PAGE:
from Wiktionary, Creative Commons Attribution/Share-Alike License
- n. The ideology of Adolf Hitler's NSDAP (National Socialist German Workers' Party), including a Führer's totalitarian government, ethnic nationalism, nationalist territorial expansion (Lebensraum) and state control of the (war) economy.
- n. The ideology of any other patriotic socialist party unconnected with Nazism.
from WordNet 3.0 Copyright 2006 by Princeton University. All rights reserved.
- n. a form of socialism featuring racism and expansionism and obedience to a strong leader
Sorry, no etymologies found.
He was rather wealthy and was interested in what he called National Socialism as something worth trying.
I do believe that we are heroic and fearless in the pursuit and eradication of evil and the men who commit it, whether it is in the name of National Socialism or Allah.
A new political movement called National Socialism is on the rise, and a fiery young orator named Adolf Hitler is beginning to find his voice.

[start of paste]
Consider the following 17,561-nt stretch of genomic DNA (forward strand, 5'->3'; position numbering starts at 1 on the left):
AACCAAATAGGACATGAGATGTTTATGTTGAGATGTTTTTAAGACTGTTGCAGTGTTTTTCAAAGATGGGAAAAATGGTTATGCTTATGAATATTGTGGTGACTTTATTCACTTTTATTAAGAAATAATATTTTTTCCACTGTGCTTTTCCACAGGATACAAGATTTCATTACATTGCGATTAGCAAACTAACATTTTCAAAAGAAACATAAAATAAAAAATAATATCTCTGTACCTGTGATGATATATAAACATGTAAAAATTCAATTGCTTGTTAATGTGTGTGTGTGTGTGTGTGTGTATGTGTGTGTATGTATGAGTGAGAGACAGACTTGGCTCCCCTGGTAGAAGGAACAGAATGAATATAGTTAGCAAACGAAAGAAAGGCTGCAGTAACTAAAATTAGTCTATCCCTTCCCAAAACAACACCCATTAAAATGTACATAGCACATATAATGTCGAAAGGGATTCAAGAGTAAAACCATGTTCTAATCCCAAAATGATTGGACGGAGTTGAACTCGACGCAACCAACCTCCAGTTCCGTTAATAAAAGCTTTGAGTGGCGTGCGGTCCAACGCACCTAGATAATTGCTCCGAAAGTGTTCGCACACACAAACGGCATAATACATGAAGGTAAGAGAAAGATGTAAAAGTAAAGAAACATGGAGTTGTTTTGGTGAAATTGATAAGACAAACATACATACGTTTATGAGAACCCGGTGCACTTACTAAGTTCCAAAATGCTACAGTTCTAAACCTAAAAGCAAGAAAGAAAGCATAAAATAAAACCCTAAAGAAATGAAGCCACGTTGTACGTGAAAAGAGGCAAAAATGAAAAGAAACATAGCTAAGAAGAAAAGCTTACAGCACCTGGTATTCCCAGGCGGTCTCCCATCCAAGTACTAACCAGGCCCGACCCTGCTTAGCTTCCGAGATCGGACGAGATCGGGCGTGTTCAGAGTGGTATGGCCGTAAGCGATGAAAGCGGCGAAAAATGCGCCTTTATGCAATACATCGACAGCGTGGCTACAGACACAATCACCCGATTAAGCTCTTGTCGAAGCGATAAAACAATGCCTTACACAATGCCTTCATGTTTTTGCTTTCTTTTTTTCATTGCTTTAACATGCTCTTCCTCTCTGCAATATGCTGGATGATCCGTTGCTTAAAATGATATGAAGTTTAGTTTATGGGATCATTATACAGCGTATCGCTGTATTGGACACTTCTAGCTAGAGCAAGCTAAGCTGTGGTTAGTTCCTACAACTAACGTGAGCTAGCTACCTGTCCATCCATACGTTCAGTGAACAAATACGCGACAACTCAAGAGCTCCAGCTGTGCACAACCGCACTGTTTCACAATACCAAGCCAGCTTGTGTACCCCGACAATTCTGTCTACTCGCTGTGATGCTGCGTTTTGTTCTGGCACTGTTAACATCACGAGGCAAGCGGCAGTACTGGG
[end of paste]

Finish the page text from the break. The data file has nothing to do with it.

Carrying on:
In National Socialism the leadership imperative, the Führerprinzip, demanded practical demonstrations of heroic prowess.
Yes, it's not called National Socialism for nothing.
It was called National Socialism and was totalitarian in character and aimed to control all politics, economy, social relationships, and thought.
That ideological base can be juxtaposed and compared with man-hating totalitarian ideology with which we had the bad fortune to deal during the 20th century, such as National Socialism, Marxism, Eugenics, Lysenkoism and so on.
As the German cultural historian Wolfgang Schivelbusch has written, “Fascism, National Socialism, and the New Deal all made the garden-settlement into a cornerstone of their plans for a new form of civilization, feeding popular enthusiasm with appealing words, images, and projects.”
A fortnight later Donovan and Jackson flew to the Bavarian city of Nuremberg, the cultural home for National Socialism, where Hitler staged his grandest propaganda rallies and the Reichstag convened to pass the horrid anti-Semitic laws.
After Axis soldiers were expelled from North Africa in May of 1943, Hanfstaengl reported to Donovan that Pius felt the wind shift and became more critical of fascism and National Socialism in his speeches, which Putzi knew would irritate Hitler.
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